I think both solutions are equally valid, and perhaps sometimes it seems more natural to have a real valued solution, and this derivation shows where the "cos" term in that solution comes from. As I noted in earlier comments, there is also some interesting behavior for the "ratio" function for these various solutions, $r(z)=\frac{F(z+1)}{F(z)}$, which I may post later, which connects the complex solution to the formal Schroeder function solution for the ratio function.

• Hi Sheldon, thanks for the link. Yes, well, I've seen that method expressed in a similar way in - I think - mathworld. But I didn't see more than just the comment, that the result of the operation leads to real numbers - and my question is, whether there is more than that simple functionality. (That the question of (non-) uniqueness of the method of interpolation and its final choice is nontrivial can be seen by the sometimes re-initiated question of the right choice of the interpolation of the factorial function to the version of L. Euler. Dec 4 '13 at 8:58
• A discussion about the sum of logarithms of consecutive integers lead, via the indefinite sum-argument, just to the formula for the $\ln\Gamma$, and re-discovered this way the Euler-version for the $\Gamma$ itself (this was an incidence-finding, it was not originally intended). See here go.helms-net.de/math/divers/BernoulliForLogSums.pdf Dec 4 '13 at 9:08

This is for Gottfried, and anyone else interested in how a Kneser style tetration mapping is related to the real valued Fibonacci extension. Another completely different way of looking at these two Fibonacci functions, is to look at the ratio function,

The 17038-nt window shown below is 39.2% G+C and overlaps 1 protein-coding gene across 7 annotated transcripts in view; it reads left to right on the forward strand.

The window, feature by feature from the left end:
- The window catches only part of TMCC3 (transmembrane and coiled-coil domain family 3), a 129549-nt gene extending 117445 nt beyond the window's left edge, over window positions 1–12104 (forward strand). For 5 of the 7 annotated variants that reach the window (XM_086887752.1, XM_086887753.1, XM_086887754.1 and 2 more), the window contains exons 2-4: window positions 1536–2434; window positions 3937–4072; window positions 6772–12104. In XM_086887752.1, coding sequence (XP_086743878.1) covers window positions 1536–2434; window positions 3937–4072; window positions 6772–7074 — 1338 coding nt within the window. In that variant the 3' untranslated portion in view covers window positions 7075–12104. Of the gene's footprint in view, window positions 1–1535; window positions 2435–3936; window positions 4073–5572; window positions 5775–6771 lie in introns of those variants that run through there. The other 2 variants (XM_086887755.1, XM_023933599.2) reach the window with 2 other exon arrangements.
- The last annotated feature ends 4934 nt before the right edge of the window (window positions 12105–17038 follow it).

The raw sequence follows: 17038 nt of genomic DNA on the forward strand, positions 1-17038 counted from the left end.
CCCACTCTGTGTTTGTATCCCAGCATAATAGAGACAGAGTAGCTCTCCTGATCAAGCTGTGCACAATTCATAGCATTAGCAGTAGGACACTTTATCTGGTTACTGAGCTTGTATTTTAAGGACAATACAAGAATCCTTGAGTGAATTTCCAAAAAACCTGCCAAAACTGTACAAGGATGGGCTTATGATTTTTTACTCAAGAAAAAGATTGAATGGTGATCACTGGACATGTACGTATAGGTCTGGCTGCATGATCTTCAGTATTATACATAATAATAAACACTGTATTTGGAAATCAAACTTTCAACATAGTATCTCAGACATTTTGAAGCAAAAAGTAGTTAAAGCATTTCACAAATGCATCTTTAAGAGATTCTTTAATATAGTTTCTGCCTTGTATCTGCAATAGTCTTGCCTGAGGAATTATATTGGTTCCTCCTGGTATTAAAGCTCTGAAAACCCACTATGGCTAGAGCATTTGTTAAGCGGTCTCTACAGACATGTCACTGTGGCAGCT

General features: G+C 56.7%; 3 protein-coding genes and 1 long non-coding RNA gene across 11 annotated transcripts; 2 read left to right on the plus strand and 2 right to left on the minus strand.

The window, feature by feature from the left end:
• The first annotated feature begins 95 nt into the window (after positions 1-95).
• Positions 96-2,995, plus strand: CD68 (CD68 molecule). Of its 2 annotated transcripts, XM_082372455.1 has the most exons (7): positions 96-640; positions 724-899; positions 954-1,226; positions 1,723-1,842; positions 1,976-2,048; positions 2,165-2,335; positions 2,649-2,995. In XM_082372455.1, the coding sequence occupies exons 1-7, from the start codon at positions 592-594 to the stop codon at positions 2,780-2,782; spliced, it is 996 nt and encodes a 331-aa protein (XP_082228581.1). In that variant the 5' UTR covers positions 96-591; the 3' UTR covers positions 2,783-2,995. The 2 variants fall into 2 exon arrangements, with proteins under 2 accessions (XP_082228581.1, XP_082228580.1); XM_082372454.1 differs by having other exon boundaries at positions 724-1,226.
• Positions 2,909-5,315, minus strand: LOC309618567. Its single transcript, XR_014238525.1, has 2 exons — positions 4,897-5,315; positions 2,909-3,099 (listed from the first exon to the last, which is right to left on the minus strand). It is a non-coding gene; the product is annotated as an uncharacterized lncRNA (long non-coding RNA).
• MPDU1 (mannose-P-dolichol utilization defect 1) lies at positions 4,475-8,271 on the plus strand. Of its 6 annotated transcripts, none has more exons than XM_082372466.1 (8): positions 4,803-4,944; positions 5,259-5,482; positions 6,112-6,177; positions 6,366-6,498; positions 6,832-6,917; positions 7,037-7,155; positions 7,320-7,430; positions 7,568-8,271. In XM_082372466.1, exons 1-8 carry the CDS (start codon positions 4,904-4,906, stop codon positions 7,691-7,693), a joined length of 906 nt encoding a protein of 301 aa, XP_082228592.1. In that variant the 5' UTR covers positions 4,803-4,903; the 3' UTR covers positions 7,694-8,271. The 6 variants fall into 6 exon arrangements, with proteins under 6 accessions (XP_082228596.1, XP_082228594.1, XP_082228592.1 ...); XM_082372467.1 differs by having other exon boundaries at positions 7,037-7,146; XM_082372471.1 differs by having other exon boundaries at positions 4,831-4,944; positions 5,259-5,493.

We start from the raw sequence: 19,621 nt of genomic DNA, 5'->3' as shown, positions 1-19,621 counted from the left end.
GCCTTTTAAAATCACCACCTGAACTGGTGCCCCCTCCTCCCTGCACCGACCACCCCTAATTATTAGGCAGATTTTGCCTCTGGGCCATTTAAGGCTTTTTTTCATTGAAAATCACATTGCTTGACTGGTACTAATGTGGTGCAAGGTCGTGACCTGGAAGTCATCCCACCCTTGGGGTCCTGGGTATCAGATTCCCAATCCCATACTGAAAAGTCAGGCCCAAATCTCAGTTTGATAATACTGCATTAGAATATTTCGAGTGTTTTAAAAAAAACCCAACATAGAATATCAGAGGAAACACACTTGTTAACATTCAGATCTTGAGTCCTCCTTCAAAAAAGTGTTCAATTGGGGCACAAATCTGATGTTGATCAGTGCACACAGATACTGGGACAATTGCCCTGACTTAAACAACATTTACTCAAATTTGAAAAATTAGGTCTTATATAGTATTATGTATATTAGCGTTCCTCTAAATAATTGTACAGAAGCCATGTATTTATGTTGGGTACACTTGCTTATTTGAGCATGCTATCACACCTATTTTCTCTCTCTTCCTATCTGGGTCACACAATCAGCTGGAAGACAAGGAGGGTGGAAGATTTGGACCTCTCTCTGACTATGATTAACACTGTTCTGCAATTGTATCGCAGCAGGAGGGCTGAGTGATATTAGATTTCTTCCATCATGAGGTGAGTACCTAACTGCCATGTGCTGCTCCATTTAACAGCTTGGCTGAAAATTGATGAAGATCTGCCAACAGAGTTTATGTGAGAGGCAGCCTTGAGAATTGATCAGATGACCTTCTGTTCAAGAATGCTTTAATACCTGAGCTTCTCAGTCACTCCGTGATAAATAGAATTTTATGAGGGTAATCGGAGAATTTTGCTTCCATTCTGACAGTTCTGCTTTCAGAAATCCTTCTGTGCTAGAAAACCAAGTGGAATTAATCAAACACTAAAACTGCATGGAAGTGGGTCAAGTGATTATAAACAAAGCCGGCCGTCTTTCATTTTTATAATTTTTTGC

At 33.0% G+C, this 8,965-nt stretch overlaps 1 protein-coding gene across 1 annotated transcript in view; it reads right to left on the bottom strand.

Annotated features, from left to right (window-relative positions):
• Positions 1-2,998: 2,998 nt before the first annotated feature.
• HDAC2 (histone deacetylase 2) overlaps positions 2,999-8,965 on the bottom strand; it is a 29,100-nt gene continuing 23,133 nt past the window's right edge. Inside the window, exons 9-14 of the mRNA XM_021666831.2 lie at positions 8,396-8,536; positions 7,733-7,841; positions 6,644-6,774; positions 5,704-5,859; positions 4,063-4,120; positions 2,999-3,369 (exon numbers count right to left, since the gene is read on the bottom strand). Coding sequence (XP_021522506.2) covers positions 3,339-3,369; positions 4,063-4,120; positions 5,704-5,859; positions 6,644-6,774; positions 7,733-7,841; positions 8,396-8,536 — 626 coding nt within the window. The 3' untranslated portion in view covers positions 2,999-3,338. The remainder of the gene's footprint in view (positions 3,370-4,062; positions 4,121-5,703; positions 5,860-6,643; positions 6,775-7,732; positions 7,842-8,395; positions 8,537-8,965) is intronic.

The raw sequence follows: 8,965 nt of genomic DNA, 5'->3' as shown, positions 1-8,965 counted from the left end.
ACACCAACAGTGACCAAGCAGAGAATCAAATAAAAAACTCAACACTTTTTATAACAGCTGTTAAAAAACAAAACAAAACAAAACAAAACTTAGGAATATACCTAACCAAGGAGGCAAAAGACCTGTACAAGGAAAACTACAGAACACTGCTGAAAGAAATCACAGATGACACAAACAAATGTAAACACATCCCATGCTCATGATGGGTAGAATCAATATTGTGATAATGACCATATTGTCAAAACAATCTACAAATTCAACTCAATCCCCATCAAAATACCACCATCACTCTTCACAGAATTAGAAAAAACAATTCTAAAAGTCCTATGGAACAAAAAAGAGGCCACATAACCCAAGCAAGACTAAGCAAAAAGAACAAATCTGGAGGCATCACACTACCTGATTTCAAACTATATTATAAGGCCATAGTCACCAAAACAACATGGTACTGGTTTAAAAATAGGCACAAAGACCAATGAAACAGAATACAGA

$$r(z)=\frac{f(z+1)}{f(z)}$$

I have two conjectures, which I posted in comments earlier, that I will give numerical evidence for. 1) The Schroeder function from the fixed point $r\mapsto 1+1/r$, leads to a solution for the iterated function $r^z$, which, with a constant, is the same as Binet's formula for the Fibonacci function. 2) A kneser mapping of $r^z$ leads to the alternative real valued Fibonacci solution.

The ratio function has two fixed points, $\varphi$ and $1-\varphi$, which can be derived as follows:

$$r(z+1)=\frac{f(z+2)}{f(z+1)}=\frac{f(z+1)+f(z)}{f(z+1)}=1+\frac{f(z)}{f(z+1)}$$ $$r(z+1)=1+\frac{1}{r(z)}$$

So, now we see that r(z) is itself an iterated function, which can be solved for its fixed points, where $r(z+1)=r(z)$ if $r(z)=\varphi$ or if $r(z)=1-\varphi$. These fixed points can be found by solving the quadratic equation, $x^2-x-1=0$, whose roots are $\frac{1 \pm\sqrt{5}}{2}$.